Our group wears the cloak of invisibility where everyone looks the same. And when you cannot hear us speak, we will be equally marginalized in your eyes.
At first reading the Lowy report ‘The politics of being Chinese‘ seems useful for the Chinese Australian diaspora. It reveals that we are positive immigrants and contributors. As a large community group we are safe citizens and conservative by nature.
A main concern is that the analysis will lead to more stereotyping. It will justify the extensive suspicion that this community has already attracted from the mainstream press and right-wing politicians.
The questions were constructed to get black and white answers, leading to an analysis that brushes over the many nuances of the complex relationship of geopolitics, bilateral relationships in trade, academia, social, cultural and interplay of people in rich relationships developing between Western and Asian groups. There is no multiple choices or a 1 to 5 scale in this survey.
The questions polarize stark choices of authoritarian v democracy, Australian v non Australian, identity v timelines. These are shallow questions. The survey design is shallow. It leads to shallow data, and equally shallow analysis. Politicians from the right will have a field day with the report. There are many one liners to glean. A marketer’s delight can run these in parliament for years.
I refer to the discrimination and racism section. It focuses on the language of the open street. We don’t wish to respond in street terms. Discrimination and marginalization are loaded into the Australian Constitution, in legislation and policies such as the Poll Tax, Factories Act, Immigration Restriction Act, Dictation tests, and even the new Foreign Influence Transparency Scheme. Institutional bias in Australia is the real fuel for these laws where licenses of racism are derived.
What do the words “favorable to the Chinese system of government“ mean? Ending of poverty in record time, genocide of minorities, takeover of our valuable economy by belt road, or is it just an answer to fill behind a blank wall?
The report dissects and exposes the underbelly of 1.2 million community of Chinese Australians. We have now a substantial post-2010 group that:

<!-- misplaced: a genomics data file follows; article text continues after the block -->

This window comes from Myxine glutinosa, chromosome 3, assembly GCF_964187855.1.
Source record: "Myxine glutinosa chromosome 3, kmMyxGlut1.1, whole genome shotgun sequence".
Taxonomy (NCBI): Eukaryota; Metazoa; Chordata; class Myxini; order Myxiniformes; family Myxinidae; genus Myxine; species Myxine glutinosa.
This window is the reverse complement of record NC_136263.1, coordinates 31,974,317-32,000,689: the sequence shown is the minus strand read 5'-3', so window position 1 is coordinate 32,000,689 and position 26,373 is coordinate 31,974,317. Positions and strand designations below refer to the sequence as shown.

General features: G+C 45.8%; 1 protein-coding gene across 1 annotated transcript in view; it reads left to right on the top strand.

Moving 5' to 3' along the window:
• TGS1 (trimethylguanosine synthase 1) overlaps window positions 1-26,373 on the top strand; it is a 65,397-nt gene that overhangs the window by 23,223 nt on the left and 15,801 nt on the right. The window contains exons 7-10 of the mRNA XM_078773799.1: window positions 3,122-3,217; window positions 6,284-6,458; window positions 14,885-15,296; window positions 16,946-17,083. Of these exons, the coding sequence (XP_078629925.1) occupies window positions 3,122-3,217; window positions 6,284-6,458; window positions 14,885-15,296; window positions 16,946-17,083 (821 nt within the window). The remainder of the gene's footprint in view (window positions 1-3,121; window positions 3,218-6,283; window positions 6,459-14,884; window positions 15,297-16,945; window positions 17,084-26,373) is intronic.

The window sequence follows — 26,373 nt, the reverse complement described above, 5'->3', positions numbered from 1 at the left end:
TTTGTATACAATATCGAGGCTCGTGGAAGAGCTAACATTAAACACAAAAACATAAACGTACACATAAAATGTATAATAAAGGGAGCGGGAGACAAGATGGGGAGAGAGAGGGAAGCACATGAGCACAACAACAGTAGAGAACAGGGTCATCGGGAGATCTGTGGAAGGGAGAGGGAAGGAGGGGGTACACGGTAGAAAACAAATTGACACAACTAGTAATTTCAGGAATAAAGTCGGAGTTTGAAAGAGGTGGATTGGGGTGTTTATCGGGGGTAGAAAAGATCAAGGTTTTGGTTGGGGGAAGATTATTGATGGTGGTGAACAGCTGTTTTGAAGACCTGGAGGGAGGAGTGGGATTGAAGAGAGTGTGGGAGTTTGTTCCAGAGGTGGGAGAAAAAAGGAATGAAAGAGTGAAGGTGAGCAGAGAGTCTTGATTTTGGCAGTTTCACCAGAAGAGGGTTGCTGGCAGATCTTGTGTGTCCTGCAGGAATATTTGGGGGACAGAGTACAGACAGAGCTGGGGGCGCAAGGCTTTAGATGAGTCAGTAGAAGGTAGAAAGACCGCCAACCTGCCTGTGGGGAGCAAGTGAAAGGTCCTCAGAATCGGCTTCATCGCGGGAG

- in various hidden ways still harbors love for CCP, is not loyal to Australian values and freedom, and does not yet appreciate democratic government. It does not even weigh the threat of foreign influence like the rest of Australia.
- it is a group that largely is linked to WeChat as a preferred media source and enclaved in its own united mother tongue. WeChat is now the Chinese elephant that manifests the web. It looks like the next fifth column for future and silent invasion.
The takeaway is the justification of the Foreign Influence Transparency Scheme Legislation, the surveillance policies, AFP raids, registration of foreign agents … In time a number of agencies will serve as watchdogs over suspect organizations and individuals and their relationship with each other and overseas.
The second takeaway is that we have been defined as a new target group. We cling to our motherland, reject democracy, and have less than proper true blue values. This is our major problem since our group is seem not able to assimilate. But we point out that your national multicultural principles are getting forgotten in the mix of the new cold diplomacy.
The third takeaway is that our group wears the cloak of invisibility where everyone looks the same. And when you cannot hear us speak, we will be equally marginalized in your eyes.
Chinese Australians have no room left to move in the valley of the Yellow Peril. We are all for one, deemed by mainstream to be always fresh off the boat. My great grandfather landed on Australian shores. Some 150 years later and I cannot even raise a trace of a Chinese accent and yet I stand with my own diaspora to scream silently at the Lowy report.